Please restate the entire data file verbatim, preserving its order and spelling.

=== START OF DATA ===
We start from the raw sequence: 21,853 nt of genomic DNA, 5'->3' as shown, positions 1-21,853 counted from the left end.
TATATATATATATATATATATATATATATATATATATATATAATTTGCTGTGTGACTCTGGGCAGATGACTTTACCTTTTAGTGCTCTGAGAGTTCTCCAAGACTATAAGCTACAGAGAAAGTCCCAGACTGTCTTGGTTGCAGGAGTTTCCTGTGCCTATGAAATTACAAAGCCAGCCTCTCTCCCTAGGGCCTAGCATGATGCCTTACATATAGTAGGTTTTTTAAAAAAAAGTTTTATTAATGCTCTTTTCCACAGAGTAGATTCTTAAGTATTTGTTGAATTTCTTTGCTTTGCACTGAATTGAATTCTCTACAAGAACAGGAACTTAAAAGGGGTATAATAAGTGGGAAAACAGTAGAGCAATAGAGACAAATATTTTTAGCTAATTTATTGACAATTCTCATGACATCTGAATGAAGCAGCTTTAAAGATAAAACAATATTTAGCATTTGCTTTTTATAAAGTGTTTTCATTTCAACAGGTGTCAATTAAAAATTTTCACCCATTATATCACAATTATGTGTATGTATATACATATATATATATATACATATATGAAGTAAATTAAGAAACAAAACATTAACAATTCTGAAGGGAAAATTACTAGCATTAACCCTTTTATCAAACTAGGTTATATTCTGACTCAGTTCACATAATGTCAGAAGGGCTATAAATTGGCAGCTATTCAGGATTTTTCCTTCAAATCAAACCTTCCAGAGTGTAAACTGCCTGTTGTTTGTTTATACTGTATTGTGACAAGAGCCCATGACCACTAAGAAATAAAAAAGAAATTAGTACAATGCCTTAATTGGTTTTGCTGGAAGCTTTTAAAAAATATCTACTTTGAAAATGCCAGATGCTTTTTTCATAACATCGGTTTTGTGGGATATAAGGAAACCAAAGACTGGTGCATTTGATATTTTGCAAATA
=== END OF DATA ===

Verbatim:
We start from the raw sequence: 21,853 nt of genomic DNA, 5'->3' as shown, positions 1-21,853 counted from the left end.
TATATATATATATATATATATATATATATATATATATATATAATTTGCTGTGTGACTCTGGGCAGATGACTTTACCTTTTAGTGCTCTGAGAGTTCTCCAAGACTATAAGCTACAGAGAAAGTCCCAGACTGTCTTGGTTGCAGGAGTTTCCTGTGCCTATGAAATTACAAAGCCAGCCTCTCTCCCTAGGGCCTAGCATGATGCCTTACATATAGTAGGTTTTTTAAAAAAAAGTTTTATTAATGCTCTTTTCCACAGAGTAGATTCTTAAGTATTTGTTGAATTTCTTTGCTTTGCACTGAATTGAATTCTCTACAAGAACAGGAACTTAAAAGGGGTATAATAAGTGGGAAAACAGTAGAGCAATAGAGACAAATATTTTTAGCTAATTTATTGACAATTCTCATGACATCTGAATGAAGCAGCTTTAAAGATAAAACAATATTTAGCATTTGCTTTTTATAAAGTGTTTTCATTTCAACAGGTGTCAATTAAAAATTTTCACCCATTATATCACAATTATGTGTATGTATATACATATATATATATATACATATATGAAGTAAATTAAGAAACAAAACATTAACAATTCTGAAGGGAAAATTACTAGCATTAACCCTTTTATCAAACTAGGTTATATTCTGACTCAGTTCACATAATGTCAGAAGGGCTATAAATTGGCAGCTATTCAGGATTTTTCCTTCAAATCAAACCTTCCAGAGTGTAAACTGCCTGTTGTTTGTTTATACTGTATTGTGACAAGAGCCCATGACCACTAAGAAATAAAAAAGAAATTAGTACAATGCCTTAATTGGTTTTGCTGGAAGCTTTTAAAAAATATCTACTTTGAAAATGCCAGATGCTTTTTTCATAACATCGGTTTTGTGGGATATAAGGAAACCAAAGACTGGTGCATTTGATATTTTGCAAATA